FAQs

Receiving trust money FAQ

Profession

 
1. I am a principal of a law practice that does not operates a trust account. Can I be authorised to receive trust money?
 
Not as part of this current process. If you can demonstrate that you have the requisite skills and experience to operate a trust account then there will be opportunity in the future for you to apply to have the condition authorising the receipt of trust money.
 
The Board will publish a policy for the process and skills you need to be able to demonstrate competency in operating a trust account.
 
2. I’m currently in the middle of the approved practice management course? Will I get authorised automatically?
 
No you will not. Upon completion of the practice management course, and in particular the trust account module, you may apply to the Board to have your practising certificate amended to impose the condition allowing the receipt of trust money. You will not be authorised to receive trust money unless your law practice is going to operate a trust account.
 
If you already have a varied PMC condition and you have opened a trust account you will be required to complete the trust account module within a specified period of time. You should contact the Board to go through the requirements.
 
3. I am intending to begin the approved practice management course very soon. Can I be authorised to receive trust money now?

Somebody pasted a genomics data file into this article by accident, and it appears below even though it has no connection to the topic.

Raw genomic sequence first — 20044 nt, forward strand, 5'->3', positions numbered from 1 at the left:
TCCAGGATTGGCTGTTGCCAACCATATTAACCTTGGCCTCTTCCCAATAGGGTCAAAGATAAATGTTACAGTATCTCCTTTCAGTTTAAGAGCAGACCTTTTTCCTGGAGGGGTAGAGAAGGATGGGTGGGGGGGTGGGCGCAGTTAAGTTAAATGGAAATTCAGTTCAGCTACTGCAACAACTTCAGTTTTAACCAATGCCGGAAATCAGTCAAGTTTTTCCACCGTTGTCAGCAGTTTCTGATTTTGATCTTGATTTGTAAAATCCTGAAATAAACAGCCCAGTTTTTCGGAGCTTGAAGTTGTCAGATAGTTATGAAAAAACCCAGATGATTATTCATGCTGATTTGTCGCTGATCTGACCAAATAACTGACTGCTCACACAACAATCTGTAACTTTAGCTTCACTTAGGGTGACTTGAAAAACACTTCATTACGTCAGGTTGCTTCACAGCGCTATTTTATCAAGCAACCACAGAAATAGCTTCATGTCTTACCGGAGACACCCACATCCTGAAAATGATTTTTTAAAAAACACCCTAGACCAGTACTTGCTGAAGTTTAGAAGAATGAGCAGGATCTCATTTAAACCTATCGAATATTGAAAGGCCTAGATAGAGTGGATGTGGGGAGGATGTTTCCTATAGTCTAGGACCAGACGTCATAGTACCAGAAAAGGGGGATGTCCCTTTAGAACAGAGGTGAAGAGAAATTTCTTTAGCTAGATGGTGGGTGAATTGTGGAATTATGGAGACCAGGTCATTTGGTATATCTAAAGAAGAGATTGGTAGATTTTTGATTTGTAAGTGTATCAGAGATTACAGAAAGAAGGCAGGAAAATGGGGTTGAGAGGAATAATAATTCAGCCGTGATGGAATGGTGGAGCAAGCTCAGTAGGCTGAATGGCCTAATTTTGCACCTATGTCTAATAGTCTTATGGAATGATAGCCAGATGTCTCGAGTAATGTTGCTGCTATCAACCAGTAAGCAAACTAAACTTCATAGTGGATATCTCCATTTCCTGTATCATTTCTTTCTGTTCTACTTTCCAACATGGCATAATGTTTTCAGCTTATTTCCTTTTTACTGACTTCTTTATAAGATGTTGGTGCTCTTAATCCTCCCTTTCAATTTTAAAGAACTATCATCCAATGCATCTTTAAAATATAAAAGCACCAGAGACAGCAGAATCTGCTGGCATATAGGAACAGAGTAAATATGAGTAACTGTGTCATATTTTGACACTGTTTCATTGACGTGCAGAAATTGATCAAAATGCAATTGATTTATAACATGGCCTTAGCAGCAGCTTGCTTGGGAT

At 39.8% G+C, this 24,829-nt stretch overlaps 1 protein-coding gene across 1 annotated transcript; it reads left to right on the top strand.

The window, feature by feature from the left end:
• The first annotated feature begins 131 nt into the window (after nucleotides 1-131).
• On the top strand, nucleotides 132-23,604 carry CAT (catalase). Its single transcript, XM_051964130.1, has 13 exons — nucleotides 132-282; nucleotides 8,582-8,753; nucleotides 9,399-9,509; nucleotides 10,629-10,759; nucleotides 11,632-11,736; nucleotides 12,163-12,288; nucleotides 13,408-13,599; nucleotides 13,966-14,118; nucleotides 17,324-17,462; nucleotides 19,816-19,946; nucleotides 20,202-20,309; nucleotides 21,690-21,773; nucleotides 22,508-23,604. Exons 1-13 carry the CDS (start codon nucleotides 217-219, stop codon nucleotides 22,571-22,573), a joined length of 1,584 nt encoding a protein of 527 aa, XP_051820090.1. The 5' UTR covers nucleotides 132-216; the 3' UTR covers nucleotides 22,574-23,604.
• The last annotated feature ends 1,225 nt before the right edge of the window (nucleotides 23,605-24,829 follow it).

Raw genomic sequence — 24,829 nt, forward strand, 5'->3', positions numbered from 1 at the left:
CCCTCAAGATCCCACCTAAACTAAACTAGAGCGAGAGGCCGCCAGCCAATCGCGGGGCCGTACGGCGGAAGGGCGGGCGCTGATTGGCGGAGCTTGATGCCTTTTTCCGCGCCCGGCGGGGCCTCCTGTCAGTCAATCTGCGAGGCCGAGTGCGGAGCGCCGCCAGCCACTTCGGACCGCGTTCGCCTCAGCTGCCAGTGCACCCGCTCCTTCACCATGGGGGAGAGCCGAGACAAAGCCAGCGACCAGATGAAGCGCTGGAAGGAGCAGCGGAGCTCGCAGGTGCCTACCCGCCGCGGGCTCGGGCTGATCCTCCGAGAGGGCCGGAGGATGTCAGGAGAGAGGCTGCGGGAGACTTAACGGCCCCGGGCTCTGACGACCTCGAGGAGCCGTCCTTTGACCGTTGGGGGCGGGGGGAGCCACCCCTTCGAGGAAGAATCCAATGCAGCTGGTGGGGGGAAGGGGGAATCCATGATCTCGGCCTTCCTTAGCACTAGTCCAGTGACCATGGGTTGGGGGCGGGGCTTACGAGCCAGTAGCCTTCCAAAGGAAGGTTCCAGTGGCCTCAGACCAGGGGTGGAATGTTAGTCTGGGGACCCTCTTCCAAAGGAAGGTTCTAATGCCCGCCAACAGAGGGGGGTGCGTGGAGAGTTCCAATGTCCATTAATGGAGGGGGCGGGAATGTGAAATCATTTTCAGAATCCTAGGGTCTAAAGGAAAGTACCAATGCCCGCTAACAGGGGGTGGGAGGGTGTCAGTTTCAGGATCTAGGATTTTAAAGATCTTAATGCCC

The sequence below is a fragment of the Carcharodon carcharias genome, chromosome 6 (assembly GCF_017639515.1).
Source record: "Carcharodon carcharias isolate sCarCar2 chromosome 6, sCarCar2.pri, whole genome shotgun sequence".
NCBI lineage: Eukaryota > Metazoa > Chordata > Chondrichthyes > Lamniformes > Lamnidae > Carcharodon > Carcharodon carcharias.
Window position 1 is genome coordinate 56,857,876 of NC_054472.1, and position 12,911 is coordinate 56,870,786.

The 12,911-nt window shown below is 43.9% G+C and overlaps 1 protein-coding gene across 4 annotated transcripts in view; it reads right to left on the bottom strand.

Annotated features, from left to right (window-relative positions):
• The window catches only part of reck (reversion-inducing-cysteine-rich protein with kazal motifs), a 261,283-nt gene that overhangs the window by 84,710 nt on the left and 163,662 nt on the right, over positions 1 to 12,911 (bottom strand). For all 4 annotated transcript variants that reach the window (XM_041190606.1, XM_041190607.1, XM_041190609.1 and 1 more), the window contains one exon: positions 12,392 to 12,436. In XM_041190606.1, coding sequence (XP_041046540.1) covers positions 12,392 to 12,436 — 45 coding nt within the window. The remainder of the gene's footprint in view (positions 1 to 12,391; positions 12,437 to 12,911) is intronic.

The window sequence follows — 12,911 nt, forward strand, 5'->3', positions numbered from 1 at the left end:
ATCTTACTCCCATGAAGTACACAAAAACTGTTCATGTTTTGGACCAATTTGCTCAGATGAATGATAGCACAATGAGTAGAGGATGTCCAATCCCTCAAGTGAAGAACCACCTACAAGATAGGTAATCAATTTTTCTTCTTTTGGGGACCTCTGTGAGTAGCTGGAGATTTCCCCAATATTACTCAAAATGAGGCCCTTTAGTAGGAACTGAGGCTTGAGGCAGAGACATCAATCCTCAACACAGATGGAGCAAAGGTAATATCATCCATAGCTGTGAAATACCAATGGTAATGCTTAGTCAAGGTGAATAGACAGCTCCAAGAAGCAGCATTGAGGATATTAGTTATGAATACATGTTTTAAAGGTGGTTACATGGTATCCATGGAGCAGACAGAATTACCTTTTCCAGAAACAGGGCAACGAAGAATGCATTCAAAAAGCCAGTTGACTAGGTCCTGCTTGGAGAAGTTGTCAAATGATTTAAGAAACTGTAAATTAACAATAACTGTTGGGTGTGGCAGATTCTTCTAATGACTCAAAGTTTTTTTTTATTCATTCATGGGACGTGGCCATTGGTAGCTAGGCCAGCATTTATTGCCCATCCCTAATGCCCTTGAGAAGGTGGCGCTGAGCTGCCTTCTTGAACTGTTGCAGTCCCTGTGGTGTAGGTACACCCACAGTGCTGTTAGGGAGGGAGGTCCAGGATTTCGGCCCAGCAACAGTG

Not yet, however the requirement that you complete an approved trust account course is not likely to impede you becoming a principal with a varied PMC condition, limiting only that the law practice will not be able to open a trust account.
 
After 30 June 2022, if your law practice already operates a trust account it is likely that you will need to complete an approved trust account course before the PMC condition will be varied.
 
4. I am thinking to become a sole practitioner. Can I be authorised to receive trust money conditionally before I complete the approved practice management course?
 
No, please see question 3 above.
 
5. The PMC condition was never imposed on my practising certificate and I have never operated a trust account. I am a principal of a law practice. Can I be authorised to receive trust money?

Please see question 1 above. You may apply to the Board to have your practising certificate amended to impose the condition allowing the receipt of trust money once you have demonstrated either completion of an approved trust account course or requisite skills and experience.
 
6. What course do I need to complete to be allowed to receive trust money?
 
The Board has published a list of approved trust accounting courses that meet the Board requirements under the current policy. A link to a list of approved courses is attached here.
 
7Do you have a policy on the condition to receive trust money I can refer to? 

A link to the public statement authorising the receipt of trust money can be found here.  
 
8. What do I do if I am a principal of a law practice and I do not want to be authorised to receive trust money?
 
If you are a principal of a law practice that operates a trust account you must be authorised to receive trust money.